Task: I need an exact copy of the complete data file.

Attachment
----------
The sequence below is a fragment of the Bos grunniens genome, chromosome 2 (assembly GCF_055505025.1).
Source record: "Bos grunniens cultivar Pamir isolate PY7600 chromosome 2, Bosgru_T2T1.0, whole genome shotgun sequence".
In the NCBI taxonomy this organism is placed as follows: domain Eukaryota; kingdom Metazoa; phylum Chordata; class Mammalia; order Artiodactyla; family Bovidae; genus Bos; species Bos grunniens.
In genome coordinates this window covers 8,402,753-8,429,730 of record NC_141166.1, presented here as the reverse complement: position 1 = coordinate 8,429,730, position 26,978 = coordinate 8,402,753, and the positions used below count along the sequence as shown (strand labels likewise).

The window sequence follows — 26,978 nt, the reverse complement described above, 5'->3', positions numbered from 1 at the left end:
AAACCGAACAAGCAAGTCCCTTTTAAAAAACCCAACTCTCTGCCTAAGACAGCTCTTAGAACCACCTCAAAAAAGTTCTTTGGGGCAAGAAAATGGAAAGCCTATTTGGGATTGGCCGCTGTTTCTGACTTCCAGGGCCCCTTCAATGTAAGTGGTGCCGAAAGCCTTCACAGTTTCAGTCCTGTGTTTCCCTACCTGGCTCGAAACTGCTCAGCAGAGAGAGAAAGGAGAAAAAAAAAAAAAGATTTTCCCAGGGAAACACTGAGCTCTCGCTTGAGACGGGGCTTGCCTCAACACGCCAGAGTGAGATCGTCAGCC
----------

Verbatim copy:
The sequence below is a fragment of the Bos grunniens genome, chromosome 2 (assembly GCF_055505025.1).
Source record: "Bos grunniens cultivar Pamir isolate PY7600 chromosome 2, Bosgru_T2T1.0, whole genome shotgun sequence".
In the NCBI taxonomy this organism is placed as follows: domain Eukaryota; kingdom Metazoa; phylum Chordata; class Mammalia; order Artiodactyla; family Bovidae; genus Bos; species Bos grunniens.
In genome coordinates this window covers 8,402,753-8,429,730 of record NC_141166.1, presented here as the reverse complement: position 1 = coordinate 8,429,730, position 26,978 = coordinate 8,402,753, and the positions used below count along the sequence as shown (strand labels likewise).

The window sequence follows — 26,978 nt, the reverse complement described above, 5'->3', positions numbered from 1 at the left end:
AAACCGAACAAGCAAGTCCCTTTTAAAAAACCCAACTCTCTGCCTAAGACAGCTCTTAGAACCACCTCAAAAAAGTTCTTTGGGGCAAGAAAATGGAAAGCCTATTTGGGATTGGCCGCTGTTTCTGACTTCCAGGGCCCCTTCAATGTAAGTGGTGCCGAAAGCCTTCACAGTTTCAGTCCTGTGTTTCCCTACCTGGCTCGAAACTGCTCAGCAGAGAGAGAAAGGAGAAAAAAAAAAAAAGATTTTCCCAGGGAAACACTGAGCTCTCGCTTGAGACGGGGCTTGCCTCAACACGCCAGAGTGAGATCGTCAGCC